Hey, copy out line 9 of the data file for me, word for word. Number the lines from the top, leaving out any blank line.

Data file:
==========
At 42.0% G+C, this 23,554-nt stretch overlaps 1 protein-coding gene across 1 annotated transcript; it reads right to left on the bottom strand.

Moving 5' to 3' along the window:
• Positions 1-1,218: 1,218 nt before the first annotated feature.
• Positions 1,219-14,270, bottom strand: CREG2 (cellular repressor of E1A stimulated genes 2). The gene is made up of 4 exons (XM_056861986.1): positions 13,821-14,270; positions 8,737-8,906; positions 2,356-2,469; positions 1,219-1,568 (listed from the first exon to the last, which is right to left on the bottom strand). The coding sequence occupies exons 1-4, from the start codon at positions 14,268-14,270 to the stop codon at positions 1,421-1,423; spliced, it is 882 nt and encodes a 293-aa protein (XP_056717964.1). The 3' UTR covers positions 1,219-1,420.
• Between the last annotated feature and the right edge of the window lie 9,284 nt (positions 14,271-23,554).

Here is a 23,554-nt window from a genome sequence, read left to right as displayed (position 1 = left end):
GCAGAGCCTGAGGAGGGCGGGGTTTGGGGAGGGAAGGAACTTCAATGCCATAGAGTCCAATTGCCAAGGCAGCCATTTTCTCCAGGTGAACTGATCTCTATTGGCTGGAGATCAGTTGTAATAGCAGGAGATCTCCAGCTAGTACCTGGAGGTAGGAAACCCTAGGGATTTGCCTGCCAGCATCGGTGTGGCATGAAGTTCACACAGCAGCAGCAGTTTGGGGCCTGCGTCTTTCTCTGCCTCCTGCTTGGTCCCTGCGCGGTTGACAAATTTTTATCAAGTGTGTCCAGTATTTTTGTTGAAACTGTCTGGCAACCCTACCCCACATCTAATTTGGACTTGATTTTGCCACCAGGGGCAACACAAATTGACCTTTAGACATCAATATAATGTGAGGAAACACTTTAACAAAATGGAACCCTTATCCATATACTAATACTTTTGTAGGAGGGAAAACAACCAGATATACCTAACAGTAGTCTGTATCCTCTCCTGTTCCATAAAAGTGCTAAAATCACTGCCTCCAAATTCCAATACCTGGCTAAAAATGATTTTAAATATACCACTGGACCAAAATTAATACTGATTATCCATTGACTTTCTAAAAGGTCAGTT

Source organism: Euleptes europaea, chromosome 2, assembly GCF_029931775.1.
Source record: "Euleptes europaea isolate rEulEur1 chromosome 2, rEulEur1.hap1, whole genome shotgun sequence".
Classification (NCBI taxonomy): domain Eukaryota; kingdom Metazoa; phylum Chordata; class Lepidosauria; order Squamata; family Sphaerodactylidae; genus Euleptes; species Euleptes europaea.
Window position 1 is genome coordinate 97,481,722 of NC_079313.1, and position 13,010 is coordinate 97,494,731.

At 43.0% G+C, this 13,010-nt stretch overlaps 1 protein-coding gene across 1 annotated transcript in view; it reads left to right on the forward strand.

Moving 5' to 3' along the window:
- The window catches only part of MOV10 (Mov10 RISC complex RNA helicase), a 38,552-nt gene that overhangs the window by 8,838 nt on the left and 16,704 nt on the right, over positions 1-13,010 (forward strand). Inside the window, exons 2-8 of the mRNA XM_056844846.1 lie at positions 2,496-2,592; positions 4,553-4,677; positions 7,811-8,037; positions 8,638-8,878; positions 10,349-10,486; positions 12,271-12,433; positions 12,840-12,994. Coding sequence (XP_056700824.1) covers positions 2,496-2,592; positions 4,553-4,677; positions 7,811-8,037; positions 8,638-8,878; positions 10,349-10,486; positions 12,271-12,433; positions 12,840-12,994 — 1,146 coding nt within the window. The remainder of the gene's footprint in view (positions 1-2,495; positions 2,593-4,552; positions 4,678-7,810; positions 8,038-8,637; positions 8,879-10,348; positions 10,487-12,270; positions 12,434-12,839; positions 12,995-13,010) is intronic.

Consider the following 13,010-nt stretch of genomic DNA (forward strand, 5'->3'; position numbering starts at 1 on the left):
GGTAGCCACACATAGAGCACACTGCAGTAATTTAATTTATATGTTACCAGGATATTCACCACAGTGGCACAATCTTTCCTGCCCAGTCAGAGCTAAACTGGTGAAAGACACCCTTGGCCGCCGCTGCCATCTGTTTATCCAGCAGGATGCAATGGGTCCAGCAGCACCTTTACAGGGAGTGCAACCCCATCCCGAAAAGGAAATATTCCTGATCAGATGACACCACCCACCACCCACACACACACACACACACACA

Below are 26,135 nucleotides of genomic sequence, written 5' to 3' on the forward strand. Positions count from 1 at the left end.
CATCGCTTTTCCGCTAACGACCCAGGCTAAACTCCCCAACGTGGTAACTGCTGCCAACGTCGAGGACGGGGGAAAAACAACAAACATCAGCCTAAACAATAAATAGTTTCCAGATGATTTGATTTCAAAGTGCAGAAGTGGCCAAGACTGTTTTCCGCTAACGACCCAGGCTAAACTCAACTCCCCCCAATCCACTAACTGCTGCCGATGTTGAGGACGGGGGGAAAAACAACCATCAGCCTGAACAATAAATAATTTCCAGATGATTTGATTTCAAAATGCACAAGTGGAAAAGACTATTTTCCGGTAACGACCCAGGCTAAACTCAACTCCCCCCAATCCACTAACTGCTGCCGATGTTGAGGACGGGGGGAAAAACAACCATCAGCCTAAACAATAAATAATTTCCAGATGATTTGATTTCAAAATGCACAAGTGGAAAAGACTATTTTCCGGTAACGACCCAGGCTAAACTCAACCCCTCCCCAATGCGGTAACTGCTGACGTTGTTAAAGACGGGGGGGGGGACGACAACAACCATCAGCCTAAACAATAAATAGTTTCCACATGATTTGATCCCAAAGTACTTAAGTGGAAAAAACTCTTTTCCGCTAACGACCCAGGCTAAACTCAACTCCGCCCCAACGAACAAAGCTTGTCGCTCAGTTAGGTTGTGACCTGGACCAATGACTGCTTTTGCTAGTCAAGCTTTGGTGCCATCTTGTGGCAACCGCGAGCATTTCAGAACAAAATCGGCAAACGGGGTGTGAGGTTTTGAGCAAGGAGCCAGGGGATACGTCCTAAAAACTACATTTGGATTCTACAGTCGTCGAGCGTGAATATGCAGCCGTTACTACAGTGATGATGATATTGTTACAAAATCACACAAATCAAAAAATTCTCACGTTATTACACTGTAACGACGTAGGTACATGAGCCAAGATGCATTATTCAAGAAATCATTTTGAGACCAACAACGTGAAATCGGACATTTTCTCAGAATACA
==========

Source record: "Euleptes europaea isolate rEulEur1 chromosome 2, rEulEur1.hap1, whole genome shotgun sequence".